Is the 1-Minute Workout a Myth?
By Marygrace Taylor*
“I have tons of free time to work out!” said no one ever. It’s no secret that regular exercise is essential for your health and wellbeing. But when you constantly find yourself wishing you had more hours in the day, shorter, more intense workouts just make sense.
Experts agree that harder, faster sweat sessions can help you reap the benefits of exercise when you’re up against the clock. “If there’s anything you can do to get a greater return on your workout, it’s to increase the intensity,” says Christopher Jordan, Director of Exercise Physiology at the Johnson & Johnson Human Performance Institute. Instead of spending an hour walking, you can get the same results with 20 or 30 minutes of interval training.
But what about 15 minutes? Or 10? Or even 5? If you push yourself hard enough, can you really squeeze in a worthwhile workout in the time it takes to answer a couple of emails?
Here’s what the experts have to say. Plus, how you can make the most of your workout when you’re tight on time.
The Science of Short Workouts
In general, one minute of vigorous or high-intensity exercise will deliver similar benefits to two minutes of moderate exercise. Problem is, most of us can only sweat it out at an intense pace for so long before we start to sputter out.
That’s where intervals — intense bursts of exercise followed by brief recovery periods — come in. “Interval training allows anyone to get a more intense, more vigorous workout,” Jordan says. And that’s where the real value is.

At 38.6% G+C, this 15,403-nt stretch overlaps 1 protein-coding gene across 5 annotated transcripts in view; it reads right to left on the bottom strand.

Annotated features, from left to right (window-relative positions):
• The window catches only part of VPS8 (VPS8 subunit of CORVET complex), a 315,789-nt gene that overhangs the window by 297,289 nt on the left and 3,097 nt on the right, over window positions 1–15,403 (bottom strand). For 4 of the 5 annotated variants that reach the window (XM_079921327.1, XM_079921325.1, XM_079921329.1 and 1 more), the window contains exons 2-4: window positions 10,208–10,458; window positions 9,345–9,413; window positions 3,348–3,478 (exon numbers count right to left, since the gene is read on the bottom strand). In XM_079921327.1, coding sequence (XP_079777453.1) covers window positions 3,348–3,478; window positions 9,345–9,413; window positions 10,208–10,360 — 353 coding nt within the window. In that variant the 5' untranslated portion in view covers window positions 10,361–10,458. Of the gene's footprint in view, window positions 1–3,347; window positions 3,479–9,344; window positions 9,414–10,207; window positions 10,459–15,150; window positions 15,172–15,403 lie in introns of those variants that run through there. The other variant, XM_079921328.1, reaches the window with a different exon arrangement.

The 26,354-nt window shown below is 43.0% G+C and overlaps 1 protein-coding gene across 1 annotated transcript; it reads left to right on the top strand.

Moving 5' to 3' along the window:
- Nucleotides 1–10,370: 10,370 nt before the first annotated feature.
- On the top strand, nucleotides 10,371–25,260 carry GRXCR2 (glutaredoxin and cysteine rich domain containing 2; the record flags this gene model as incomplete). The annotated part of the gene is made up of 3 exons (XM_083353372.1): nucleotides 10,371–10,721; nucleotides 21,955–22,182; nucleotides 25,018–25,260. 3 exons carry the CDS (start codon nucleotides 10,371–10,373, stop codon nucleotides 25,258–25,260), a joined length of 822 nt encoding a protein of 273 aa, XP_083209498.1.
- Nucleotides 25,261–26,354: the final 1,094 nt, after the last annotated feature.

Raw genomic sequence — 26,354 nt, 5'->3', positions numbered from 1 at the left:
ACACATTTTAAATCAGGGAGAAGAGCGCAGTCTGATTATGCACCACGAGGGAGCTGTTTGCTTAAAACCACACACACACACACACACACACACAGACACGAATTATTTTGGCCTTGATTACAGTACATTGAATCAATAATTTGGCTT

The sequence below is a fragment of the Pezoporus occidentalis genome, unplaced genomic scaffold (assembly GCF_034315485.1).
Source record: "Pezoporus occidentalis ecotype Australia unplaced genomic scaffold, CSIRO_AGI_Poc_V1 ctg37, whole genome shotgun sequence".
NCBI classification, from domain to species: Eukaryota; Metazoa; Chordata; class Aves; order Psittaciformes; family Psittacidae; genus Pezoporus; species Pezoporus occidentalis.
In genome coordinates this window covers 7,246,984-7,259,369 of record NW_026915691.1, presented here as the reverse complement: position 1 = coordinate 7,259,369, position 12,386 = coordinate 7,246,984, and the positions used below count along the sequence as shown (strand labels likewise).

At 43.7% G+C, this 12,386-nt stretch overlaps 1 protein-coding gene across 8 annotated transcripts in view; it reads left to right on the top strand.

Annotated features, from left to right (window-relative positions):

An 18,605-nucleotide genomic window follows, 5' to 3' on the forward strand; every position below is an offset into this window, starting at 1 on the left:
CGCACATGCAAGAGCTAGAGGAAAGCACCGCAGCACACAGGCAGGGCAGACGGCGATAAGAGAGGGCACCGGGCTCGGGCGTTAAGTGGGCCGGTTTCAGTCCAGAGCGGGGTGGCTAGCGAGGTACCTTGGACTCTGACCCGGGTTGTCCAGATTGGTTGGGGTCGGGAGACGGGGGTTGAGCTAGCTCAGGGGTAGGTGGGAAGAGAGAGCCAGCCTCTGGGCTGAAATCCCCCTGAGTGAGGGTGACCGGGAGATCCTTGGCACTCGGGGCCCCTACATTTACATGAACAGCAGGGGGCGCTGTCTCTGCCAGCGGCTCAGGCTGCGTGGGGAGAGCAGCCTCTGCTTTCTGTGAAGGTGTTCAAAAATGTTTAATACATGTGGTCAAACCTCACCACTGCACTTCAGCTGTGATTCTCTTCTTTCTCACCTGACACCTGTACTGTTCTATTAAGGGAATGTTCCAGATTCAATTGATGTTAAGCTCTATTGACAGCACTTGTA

And researchers agree that you don’t need much time. In a 2013 paper published in ACSM’s Health & Fitness Journal, researchers outlined a seven-minute, high-intensity circuit that could be repeated, depending on the amount of time the subject had to devote to exercise.
Another 2013 paper, this time from the Journal of Sports Science and Medicine, states that Tabata-style workouts — which consist of 20 seconds of very intense exercise followed by 10 seconds of recovery, repeated in four-minute segments — can increase fitness more than longer sessions of steady-state exercise. Participants in this study did the four-minute segments for a total of 20 minutes.
A four-minute sweat session might sound incredible, but the workouts get shorter still. Research published in a 2016 issue of the journal PLoS One found that a mere one minute of all-out exercise (within the context of a 10-minute session) yields about the same benefits as 45 minutes of moderate physical activity.
Why Shorter Isn’t Always Better
But if a one-, four- or seven-minute workout sounds too good to be true, that might be because it is. Just because it’s possible to attempt a super-intense workout in the name of saving time doesn’t mean that you necessarily should.
“In the case of the Tabata workout study, you have very fit, elite Olympic athletes, and they were performing repeated bouts of all-out exercise,” Jordan says. “That’s not something I would prescribe to the general population.” In other words, unless you’re in tip-top shape to begin with, trying to push yourself that hard might end up doing more harm than good. You could end up overexerting yourself and get nauseous, faint or pull a muscle.